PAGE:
Sustainability has never been higher on the agenda for food and drink companies than it is now. Not only does operating in an ethical and environmentally responsible way make sense for both planet and pocket, but it's clear that this is what consumers want, too. Research from Globescan has revealed that 92% of consumers think that food companies should focus their efforts on securing the future sustainability of food, with many also believing that farmers should be paid more for their produce. So, what more could America's food producers be doing to increase their sustainability credentials?
Making the most of waste
In recent years, some of the country's most forward thinking food companies have developed a truly circular approach to resource use. Alongside minimizing the volume of waste they generate, they are also turning the unavoidable fraction that does occur into renewable energy, for use in their on-site operations. Anaerobic digestion (or AD) - in which organic matter is naturally broken down to produce energy and biofertiliser - has taken big strides in the US over recent years, with over 2,000 AD plants now in operation.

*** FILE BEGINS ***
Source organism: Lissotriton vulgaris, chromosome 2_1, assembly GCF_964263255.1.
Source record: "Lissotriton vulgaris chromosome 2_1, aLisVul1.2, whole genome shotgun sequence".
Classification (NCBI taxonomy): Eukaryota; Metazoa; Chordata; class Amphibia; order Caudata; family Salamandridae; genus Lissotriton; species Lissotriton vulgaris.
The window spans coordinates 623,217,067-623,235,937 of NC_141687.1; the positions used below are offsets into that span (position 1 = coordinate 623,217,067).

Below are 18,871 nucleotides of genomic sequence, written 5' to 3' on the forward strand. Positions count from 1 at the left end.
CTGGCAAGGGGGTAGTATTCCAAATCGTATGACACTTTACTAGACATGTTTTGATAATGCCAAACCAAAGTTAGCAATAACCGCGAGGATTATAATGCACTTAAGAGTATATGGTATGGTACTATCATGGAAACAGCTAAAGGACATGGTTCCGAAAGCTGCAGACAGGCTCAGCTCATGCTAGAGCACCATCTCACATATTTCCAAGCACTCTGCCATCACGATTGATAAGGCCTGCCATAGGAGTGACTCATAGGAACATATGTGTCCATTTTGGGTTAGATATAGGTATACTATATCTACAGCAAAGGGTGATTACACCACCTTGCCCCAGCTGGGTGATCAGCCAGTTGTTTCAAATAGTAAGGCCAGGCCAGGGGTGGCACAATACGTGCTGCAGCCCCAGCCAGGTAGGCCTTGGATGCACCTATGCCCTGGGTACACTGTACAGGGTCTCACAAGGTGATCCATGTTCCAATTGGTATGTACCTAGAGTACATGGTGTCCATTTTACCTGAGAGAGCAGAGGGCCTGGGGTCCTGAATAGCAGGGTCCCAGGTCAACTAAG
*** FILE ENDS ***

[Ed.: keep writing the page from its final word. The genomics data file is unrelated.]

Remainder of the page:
While the vast majority of these AD facilities treat wastewater, and more than 240 are situated on farms, there is also a huge potential for on-site industrial plants processing feedstock such as food waste and residues, ranging from vegetable peelings and sugar beet pulp, to liquid malt waste and distilling residues. The benefits for the companies operating these plants are multiple - reduced waste disposal costs; reduced energy costs; security of energy supply, with reduced reliance on fossil-fuel derived power; carbon mitigation; superior green credentials; and creation of a nutrient-rich biofertiliser.
Furthermore, the fact that these plants have an on-site use for the power they produce means they are less affected by changes to state and federal legislation on renewable energy.